Ratio analysis compares the relative strength of various markets. The purpose of ratio analysis is to see which market is most attractive for investment purposes. See Dahlquist, Kirkpatrick p.515

 

12. c.) A descending triangle

 

A down-sloping top line with a “practically horizontal” bottom boundary characterizes a descending triangle. Of the right-angle triangle variety, Edwards and Magee state that these descending triangles have a tendency break out to the downside. See Edwards, Magee p.115-19

 

13. b.) The general market, sectors, then individual companies

 

Top-down analysis examines the markets from the most broad perspective to the most narrow to make investment decisions. Answer d.) Stocks, sectors, then the general market would represent bottom-up analysis, which is essentially the opposite. Bottom-up analysis examines individual companies first, then sectors, then the general market to make investment decisions. See Dahlquist, Kirkpatrick p.515-33

 

14. b.) Diminishing vigor

 

According to Edwards and Magee, diminishing vigor should mark any reaction that moves counter to the prevailing trend. This means that the volume and price movement should decrease as the reaction counter to the primary trend lengthens. One would not expect a countertrend to be marked with a.) increasing fervor. While both c.) volatility and d.) stability can be apt adjectives to describe a countertrend, neither would be expected as a normal nor expected element – they are in fact opposites. See Edwards, Magee p.169

 

15. c.) Rising wedges

 

Rising wedges are typically found in bear markets. Broadening formations are not generally specific to bear or bull markets but rather tops or bottoms. Rounding tops would be expected only at market tops. See Edwards, Magee 168-9

 

16. a.) A trendline connecting the price peaks of a security

 

A “blue line” is any line that connects two price peaks to form a trend line. It is useful to determine buying points by plotting the “blue parallel” at a price trough, forming a trend channel used for entry points. A “red line” is answer b.) “A trend line connecting the troughs of a security.” For explanations and diagrams of red and blue lines, see Edwards, Magee p.452-55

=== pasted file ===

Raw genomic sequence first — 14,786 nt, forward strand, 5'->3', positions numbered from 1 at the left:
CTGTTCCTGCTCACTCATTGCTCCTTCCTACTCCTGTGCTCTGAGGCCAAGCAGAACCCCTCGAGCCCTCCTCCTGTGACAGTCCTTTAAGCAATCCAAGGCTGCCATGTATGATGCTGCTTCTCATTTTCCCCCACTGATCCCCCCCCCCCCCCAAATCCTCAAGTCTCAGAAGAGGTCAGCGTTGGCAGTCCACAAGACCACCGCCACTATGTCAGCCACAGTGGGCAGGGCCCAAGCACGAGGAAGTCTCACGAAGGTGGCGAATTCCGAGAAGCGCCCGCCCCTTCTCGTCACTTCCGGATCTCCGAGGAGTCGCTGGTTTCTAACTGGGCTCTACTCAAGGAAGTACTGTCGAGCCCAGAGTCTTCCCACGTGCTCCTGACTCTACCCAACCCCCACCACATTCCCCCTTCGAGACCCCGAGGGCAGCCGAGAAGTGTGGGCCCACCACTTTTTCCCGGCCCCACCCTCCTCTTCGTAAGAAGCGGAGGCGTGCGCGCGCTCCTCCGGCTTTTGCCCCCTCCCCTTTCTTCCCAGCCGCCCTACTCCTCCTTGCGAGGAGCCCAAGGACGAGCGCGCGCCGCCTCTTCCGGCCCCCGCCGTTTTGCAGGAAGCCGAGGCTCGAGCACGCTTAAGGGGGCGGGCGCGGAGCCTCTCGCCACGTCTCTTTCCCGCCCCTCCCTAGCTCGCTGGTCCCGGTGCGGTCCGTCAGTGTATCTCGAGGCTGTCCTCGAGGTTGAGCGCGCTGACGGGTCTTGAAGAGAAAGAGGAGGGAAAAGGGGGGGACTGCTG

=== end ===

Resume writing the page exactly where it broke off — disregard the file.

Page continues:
17. b.) Sentiment

 

Sentiment reflects the psychology or emotions of market participants. For a complete breakdown of market sentiment, including indicators, see Dahlquist, Kirkpatrick Ch. 7

 

18. d.) A shark pattern

 

The shark pattern is always a three-bar pattern with each bar’s range narrower than the previous. It is essentially two inside bar patterns consecutively. It is a very small triangle and the term shark comes from the fin-like shape. See Dahlquist, Kirkpatrick p.389-90

 

19. a.) The recognition of patterns where they do not exist.

 

Representation occurs due to the subjective nature of technical analysis. See Dahlquist, Kirkpatrick p.88-89

 

20. c.) The nature of trends to have the same characteristics regardless of the time the trend spans

 

The principle of the fractal nature of trends states that all patterns can be applied to any timeframe chart. You may find a pattern on a monthly chart that has the same implications as the same pattern on a 5-minute chart. The only difference in this case is the significance, as the longer chart pattern is more consequential. See Dahlquist, Kirkpatrick p.15-16

 

21. c.) Downside volume exceeds the cumulative total of upside and downside volume by 90% AND the percentage of downside points exceeds the cumulative total of all points gained or lost by 90%

 

NPDD’s are have many potential implications. They are bearish when occurring in isolation or when they occur within 30 days of each other. They are bullish when they are followed by a ninety-percent upside day or several strong upside days; this signals a major reversal. They can also be associated with a short-term correction if they occur after a market high or in reaction to negative news. See Dahlquist, Kirkpatrick p.145-46

 

22. d.) Andrew’s Pitchfork

 

This pattern is called Andrew’s Pitchfork after Dr. Alan Andrews. Andrew’s pitchfork is a variation of speedlines drawn on a chart in a downtrend. They offer some guidance as to the future price movement of a stock, as the lines are drawn “into the future.” The other three answers are fictional. For more on Andrew’s Pitchfork, including how to draw it, see Dahlquist, Kirkpatrick p. 243

 

23. c.) The Presidential Cycle

 

This cycle is alternatively known as the four-year cycle. The “Popular Cycle” is fictional while The Kondratieff Cycle typically lasts between 50 and 54 years. The Long Wave cycle is only another name for the Kondratieff Cycle, sometimes also called the K-Cycle. For more on cycles see Pring p.364-87

 

24. b.) A Chandelier exit

 

A Chandelier exit utilizes an arbitrary ATR multiple (usually between 2.5 and 4 times the ATR) to determine the distance a stop order should be placed below the price level of the new high. It is meant to account for intrinsic volatility. This is useful when there is no clear support for which placing an arbitrary stop order below it would be desirable. See Dahlquist, Kirkpatrick p.260

 

25. a.) The deletion of the earliest data from a moving average

 

The Drop-off Effect is the effect that occurs from removing the oldest data. This effect is most pronounced when the oldest data shows considerable change, yet the most recent data shows little change. See Dahlquist, Kirkpatrick p.280